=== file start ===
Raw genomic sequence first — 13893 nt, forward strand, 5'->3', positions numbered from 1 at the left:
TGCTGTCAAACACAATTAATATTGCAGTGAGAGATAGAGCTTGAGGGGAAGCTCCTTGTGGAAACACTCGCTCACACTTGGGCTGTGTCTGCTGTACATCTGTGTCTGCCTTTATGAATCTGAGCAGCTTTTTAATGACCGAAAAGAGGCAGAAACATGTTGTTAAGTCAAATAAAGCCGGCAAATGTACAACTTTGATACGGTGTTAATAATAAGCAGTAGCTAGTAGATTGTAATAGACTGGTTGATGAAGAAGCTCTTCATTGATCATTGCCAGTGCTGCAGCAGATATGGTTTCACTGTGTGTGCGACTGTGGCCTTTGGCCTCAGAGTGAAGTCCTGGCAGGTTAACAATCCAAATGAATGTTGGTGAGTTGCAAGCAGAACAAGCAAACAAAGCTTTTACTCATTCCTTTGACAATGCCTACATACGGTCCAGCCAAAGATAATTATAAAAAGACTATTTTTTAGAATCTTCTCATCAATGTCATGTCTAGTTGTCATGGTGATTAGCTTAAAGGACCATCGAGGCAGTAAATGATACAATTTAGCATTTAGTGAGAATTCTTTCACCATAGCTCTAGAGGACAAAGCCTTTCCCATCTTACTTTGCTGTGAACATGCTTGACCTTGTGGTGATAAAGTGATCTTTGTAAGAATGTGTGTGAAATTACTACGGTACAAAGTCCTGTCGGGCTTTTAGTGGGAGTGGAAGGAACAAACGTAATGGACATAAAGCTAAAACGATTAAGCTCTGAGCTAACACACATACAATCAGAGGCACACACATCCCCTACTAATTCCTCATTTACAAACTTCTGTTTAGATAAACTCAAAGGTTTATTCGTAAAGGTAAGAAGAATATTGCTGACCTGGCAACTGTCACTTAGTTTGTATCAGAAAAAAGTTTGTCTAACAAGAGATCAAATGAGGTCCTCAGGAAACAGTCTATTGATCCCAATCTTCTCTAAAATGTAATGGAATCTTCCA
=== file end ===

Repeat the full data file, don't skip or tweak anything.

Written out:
Raw genomic sequence first — 13893 nt, forward strand, 5'->3', positions numbered from 1 at the left:
TGCTGTCAAACACAATTAATATTGCAGTGAGAGATAGAGCTTGAGGGGAAGCTCCTTGTGGAAACACTCGCTCACACTTGGGCTGTGTCTGCTGTACATCTGTGTCTGCCTTTATGAATCTGAGCAGCTTTTTAATGACCGAAAAGAGGCAGAAACATGTTGTTAAGTCAAATAAAGCCGGCAAATGTACAACTTTGATACGGTGTTAATAATAAGCAGTAGCTAGTAGATTGTAATAGACTGGTTGATGAAGAAGCTCTTCATTGATCATTGCCAGTGCTGCAGCAGATATGGTTTCACTGTGTGTGCGACTGTGGCCTTTGGCCTCAGAGTGAAGTCCTGGCAGGTTAACAATCCAAATGAATGTTGGTGAGTTGCAAGCAGAACAAGCAAACAAAGCTTTTACTCATTCCTTTGACAATGCCTACATACGGTCCAGCCAAAGATAATTATAAAAAGACTATTTTTTAGAATCTTCTCATCAATGTCATGTCTAGTTGTCATGGTGATTAGCTTAAAGGACCATCGAGGCAGTAAATGATACAATTTAGCATTTAGTGAGAATTCTTTCACCATAGCTCTAGAGGACAAAGCCTTTCCCATCTTACTTTGCTGTGAACATGCTTGACCTTGTGGTGATAAAGTGATCTTTGTAAGAATGTGTGTGAAATTACTACGGTACAAAGTCCTGTCGGGCTTTTAGTGGGAGTGGAAGGAACAAACGTAATGGACATAAAGCTAAAACGATTAAGCTCTGAGCTAACACACATACAATCAGAGGCACACACATCCCCTACTAATTCCTCATTTACAAACTTCTGTTTAGATAAACTCAAAGGTTTATTCGTAAAGGTAAGAAGAATATTGCTGACCTGGCAACTGTCACTTAGTTTGTATCAGAAAAAAGTTTGTCTAACAAGAGATCAAATGAGGTCCTCAGGAAACAGTCTATTGATCCCAATCTTCTCTAAAATGTAATGGAATCTTCCA